Japanese poster for ONIBABA (Kaneto Shindo, Japan, 1964)
Poster source: Posteritati
CosMedic notes that the Lady Air is superior to simple padded bras because the Lady Air is lighter, easier and more comfortable to wear, and, crucially can inflate to larger sizes.
…Modern standards of beauty being what they are, it’s common for women to show a little bit of breast cleavage to signal confidence and sexiness (but heaven forbid a man display a little bit of his God-given testicle cleavage, amirite guys?), but what if you’re one of the many ladies just a little too shy of material to work with? Sure, there’s the cartoon standard of stuffing watermelons into your shirt, but who’s got the time to hunt down two watermelons of the exact same size, anyway?
Luckily for small-chested ladies everywhere, Japanese beauty product manufacturer CosMedic has taken the guesswork and produce out of non-surgical breast augmentation with this deceptively simple air bra!
…A product like this, of course, wouldn’t be complete without hilarious promotional materials that are an uncomfortable combination of late-night infomercial and late-night Cinemax softcore porn, hence this awkwardly pornographic YouTube commercial:
CosMedic notes that the Lady Air is superior to simple padded bras because the Lady Air is lighter, easier and more comfortable to wear, and, crucially can inflate to larger sizes. We presume there’s still an upper limit to the Lady Air’s inflation capacity, too, however, so don’t expect to be strutting around like you’ve spontaneously sprouted beach balls on your chest….(read more)
70 years after the atomic bombings, time stands still on the island of Tinian
Mark Schreiber writes:Imagine disembarking on the shore of a remote tropical island. Walking cautiously past swaying palm trees into the heavy undergrowth, you soon encounter what appears to be the fossilized bones of an enormous prehistoric creature. The thick parallel lines might have been ribs, and the long straight stretches its spine or appendages. Naturally you’re moved to wonder how it appeared when alive, how it moved about and what it ate.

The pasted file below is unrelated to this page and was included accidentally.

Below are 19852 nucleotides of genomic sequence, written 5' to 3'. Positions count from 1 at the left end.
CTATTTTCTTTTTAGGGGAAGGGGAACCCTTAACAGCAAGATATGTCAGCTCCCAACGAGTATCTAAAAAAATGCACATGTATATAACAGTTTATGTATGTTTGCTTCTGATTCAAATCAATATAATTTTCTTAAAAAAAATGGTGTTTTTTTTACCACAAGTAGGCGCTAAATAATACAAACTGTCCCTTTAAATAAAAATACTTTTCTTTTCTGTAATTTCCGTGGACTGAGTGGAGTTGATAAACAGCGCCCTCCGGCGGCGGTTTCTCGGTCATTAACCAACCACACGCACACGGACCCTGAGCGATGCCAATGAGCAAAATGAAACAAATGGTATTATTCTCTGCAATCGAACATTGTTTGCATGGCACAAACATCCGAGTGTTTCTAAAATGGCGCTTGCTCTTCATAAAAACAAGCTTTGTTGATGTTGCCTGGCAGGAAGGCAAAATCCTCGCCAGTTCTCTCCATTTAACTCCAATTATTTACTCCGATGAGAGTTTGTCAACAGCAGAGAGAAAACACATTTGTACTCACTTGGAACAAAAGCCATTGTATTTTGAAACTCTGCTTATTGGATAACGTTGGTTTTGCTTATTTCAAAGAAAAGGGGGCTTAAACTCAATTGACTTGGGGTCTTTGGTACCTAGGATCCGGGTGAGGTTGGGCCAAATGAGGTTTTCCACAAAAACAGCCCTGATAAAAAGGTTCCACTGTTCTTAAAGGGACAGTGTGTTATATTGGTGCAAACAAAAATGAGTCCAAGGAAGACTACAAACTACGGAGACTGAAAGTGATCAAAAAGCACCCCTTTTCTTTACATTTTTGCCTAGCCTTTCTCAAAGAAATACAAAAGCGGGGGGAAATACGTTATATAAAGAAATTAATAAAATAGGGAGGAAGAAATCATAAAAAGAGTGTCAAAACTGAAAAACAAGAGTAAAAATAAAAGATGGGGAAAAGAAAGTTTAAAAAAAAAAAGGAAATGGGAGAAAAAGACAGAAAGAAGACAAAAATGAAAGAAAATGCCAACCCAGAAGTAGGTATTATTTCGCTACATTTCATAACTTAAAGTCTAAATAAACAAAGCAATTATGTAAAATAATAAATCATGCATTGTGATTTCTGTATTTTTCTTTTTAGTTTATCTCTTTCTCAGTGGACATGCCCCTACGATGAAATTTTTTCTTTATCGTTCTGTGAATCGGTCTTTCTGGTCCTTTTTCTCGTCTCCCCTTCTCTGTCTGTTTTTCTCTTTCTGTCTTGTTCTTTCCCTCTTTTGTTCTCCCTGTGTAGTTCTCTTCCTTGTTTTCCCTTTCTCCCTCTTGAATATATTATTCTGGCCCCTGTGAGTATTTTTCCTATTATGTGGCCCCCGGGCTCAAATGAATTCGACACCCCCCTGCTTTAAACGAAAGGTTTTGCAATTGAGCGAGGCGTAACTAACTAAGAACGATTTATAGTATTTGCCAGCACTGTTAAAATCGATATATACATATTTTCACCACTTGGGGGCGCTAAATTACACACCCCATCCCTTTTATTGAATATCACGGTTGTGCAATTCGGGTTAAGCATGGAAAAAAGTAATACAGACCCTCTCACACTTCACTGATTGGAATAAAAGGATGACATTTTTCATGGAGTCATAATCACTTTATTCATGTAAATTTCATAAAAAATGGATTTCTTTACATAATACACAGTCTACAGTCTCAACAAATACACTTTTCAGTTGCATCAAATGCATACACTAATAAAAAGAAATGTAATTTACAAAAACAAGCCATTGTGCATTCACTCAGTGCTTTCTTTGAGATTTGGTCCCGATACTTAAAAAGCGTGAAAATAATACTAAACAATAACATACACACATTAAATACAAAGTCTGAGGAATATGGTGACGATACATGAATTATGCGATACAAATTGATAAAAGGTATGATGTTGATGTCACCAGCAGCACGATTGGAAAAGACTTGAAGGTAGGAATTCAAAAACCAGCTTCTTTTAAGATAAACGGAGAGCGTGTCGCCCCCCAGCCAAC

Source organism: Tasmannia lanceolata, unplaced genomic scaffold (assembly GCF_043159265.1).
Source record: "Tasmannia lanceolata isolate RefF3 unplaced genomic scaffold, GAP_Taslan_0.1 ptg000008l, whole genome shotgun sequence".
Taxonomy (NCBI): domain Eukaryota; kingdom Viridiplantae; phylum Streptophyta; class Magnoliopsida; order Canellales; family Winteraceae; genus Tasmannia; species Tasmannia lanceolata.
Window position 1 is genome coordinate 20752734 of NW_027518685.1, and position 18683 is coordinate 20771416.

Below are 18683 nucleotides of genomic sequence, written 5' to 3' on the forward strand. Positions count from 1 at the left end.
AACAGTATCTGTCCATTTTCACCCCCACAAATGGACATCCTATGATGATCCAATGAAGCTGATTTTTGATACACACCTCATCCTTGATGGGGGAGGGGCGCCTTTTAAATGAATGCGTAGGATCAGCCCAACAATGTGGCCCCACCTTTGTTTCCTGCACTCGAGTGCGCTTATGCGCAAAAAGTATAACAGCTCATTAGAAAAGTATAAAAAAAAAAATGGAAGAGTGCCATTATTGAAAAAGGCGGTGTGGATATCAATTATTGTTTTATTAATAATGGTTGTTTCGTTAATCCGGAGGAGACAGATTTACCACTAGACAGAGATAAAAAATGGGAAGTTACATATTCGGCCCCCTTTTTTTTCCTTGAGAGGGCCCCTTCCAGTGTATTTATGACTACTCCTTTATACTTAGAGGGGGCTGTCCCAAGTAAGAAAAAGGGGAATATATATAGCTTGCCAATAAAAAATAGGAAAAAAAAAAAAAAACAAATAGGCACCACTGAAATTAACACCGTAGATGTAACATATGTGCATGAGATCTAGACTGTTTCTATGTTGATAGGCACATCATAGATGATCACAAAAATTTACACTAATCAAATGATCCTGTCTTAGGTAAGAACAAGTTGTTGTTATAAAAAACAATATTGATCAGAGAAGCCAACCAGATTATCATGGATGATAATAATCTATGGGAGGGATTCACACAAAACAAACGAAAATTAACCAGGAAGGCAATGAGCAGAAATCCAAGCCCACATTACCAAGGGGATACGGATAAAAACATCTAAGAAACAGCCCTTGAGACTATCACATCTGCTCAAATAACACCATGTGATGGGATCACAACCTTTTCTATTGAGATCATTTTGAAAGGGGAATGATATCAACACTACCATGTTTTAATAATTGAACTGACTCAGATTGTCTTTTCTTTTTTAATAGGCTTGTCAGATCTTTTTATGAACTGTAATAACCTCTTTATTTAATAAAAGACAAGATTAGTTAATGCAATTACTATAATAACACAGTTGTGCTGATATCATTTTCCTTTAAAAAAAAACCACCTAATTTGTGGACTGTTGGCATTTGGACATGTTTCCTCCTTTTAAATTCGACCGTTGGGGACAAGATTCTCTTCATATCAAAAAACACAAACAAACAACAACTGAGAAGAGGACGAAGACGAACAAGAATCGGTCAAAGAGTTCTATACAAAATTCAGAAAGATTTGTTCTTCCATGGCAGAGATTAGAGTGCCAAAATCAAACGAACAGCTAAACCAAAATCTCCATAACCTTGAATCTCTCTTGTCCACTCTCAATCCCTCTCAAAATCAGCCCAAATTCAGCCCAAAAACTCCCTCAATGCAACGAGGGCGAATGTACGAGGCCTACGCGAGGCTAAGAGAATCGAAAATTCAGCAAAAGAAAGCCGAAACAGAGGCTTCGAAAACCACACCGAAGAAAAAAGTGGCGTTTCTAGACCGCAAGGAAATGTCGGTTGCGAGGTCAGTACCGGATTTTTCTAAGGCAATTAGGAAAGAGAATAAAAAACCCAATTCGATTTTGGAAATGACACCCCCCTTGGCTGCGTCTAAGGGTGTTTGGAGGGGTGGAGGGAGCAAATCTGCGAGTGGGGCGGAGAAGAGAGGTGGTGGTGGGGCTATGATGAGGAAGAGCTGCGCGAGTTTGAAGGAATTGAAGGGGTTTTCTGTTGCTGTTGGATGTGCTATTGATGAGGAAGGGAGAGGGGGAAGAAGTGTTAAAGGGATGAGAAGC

For dyed-in-the-wool history buffs or those merely looking for an exotic place off the beaten track to relax, Tinian beckons. It’s an easy trip from Japan. If you take a Delta Airlines flight to Saipan during daylight hours, be sure to request a window seat on the right side of the aircraft. On the plane’s approach to neighboring Saipan, you’ll get a fantastic bird’s-eye view of the “ribs” of that prehistoric creature — the four runways of North Field — which in the waning months of World War II was the largest operational U.S. air base in the world.
Home to barely 3,000 people, the 101-sq.-km island of Tinian is one of three inhabited islands of 14 that make up the U.S. Commonwealth of the Northern Marianas. Over a period of half a century — between 1899 and 1944 — Tinian went from being controlled by Spain to Germany, Japan and finally the U.S., which in July 1944 captured the island in an eight-day campaign that was largely overshadowed by the bigger and bloodier battle on Saipan, located just 9 km to the north.
From the late 1930s, Japan had begun to augment its military presence in the Nampo Shoto (groups of islands south of the main archipelago), sending 1,280 convicts from Yokohama Prison to Tinian to expand Hagoi Field, located at the north end of the island, with a 1,450-meter-long runway.
Once in American hands, teams of U.S. Navy construction battalions (known as “CBs” or “Seabees”) swarmed over the island, eventually moving an estimated 11 million tons of coral to build runways, taxiways, buildings and some 145 km of roads. The former Japanese airstrip was extended for use by the U.S. Air Force’s new long-range B-29 bombers, adding three more 2,440-meter runways.
It was from North Field’s runway, “Able,” that a specially modified B-29 christened Enola Gay, took off in the early hours of Aug. 6, 1945, to drop the first atomic bomb ever used in warfare on the city of Hiroshima.
I’d visited Tinian once before in 2007, but left to my own devices failed to find several of the places I’d wanted to see. This time I had much better luck, thanks to an introduction to the island’s resident historian, Don Farrell.
Farrell, who’s married to a native of Tinian, has taken up the story of his new home with gusto. In addition to publishing an illustrated guidebook for visitors in 2012 titled “Tinian: A Brief History,” he’s currently nearing completion of his magnum opus, a detailed history of the atomic bomb project that promises to shed new light on Tinian’s role in the war.